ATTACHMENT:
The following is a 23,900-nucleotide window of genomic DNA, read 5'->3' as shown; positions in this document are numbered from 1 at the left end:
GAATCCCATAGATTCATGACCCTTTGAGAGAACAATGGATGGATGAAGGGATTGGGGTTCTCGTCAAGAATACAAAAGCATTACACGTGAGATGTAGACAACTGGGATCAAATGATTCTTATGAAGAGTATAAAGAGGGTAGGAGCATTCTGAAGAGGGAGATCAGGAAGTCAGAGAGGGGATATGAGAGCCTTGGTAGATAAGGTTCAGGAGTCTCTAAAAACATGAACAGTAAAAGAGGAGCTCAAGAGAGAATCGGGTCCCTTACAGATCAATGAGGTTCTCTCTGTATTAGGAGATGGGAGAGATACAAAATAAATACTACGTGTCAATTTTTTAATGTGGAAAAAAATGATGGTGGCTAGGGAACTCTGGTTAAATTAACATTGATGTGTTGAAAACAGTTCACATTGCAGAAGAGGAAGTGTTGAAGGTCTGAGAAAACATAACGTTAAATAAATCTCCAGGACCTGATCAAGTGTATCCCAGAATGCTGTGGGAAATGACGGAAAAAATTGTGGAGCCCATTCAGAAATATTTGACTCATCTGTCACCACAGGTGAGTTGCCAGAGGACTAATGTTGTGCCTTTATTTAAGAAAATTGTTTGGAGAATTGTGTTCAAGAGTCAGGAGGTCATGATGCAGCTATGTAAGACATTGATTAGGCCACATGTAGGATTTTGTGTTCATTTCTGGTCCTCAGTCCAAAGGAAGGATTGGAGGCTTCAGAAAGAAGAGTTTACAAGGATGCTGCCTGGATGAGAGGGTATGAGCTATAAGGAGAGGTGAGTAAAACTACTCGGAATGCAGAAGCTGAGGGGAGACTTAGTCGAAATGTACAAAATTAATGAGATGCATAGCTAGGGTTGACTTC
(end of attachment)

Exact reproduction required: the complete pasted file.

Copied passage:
The following is a 23,900-nucleotide window of genomic DNA, read 5'->3' as shown; positions in this document are numbered from 1 at the left end:
GAATCCCATAGATTCATGACCCTTTGAGAGAACAATGGATGGATGAAGGGATTGGGGTTCTCGTCAAGAATACAAAAGCATTACACGTGAGATGTAGACAACTGGGATCAAATGATTCTTATGAAGAGTATAAAGAGGGTAGGAGCATTCTGAAGAGGGAGATCAGGAAGTCAGAGAGGGGATATGAGAGCCTTGGTAGATAAGGTTCAGGAGTCTCTAAAAACATGAACAGTAAAAGAGGAGCTCAAGAGAGAATCGGGTCCCTTACAGATCAATGAGGTTCTCTCTGTATTAGGAGATGGGAGAGATACAAAATAAATACTACGTGTCAATTTTTTAATGTGGAAAAAAATGATGGTGGCTAGGGAACTCTGGTTAAATTAACATTGATGTGTTGAAAACAGTTCACATTGCAGAAGAGGAAGTGTTGAAGGTCTGAGAAAACATAACGTTAAATAAATCTCCAGGACCTGATCAAGTGTATCCCAGAATGCTGTGGGAAATGACGGAAAAAATTGTGGAGCCCATTCAGAAATATTTGACTCATCTGTCACCACAGGTGAGTTGCCAGAGGACTAATGTTGTGCCTTTATTTAAGAAAATTGTTTGGAGAATTGTGTTCAAGAGTCAGGAGGTCATGATGCAGCTATGTAAGACATTGATTAGGCCACATGTAGGATTTTGTGTTCATTTCTGGTCCTCAGTCCAAAGGAAGGATTGGAGGCTTCAGAAAGAAGAGTTTACAAGGATGCTGCCTGGATGAGAGGGTATGAGCTATAAGGAGAGGTGAGTAAAACTACTCGGAATGCAGAAGCTGAGGGGAGACTTAGTCGAAATGTACAAAATTAATGAGATGCATAGCTAGGGTTGACTTC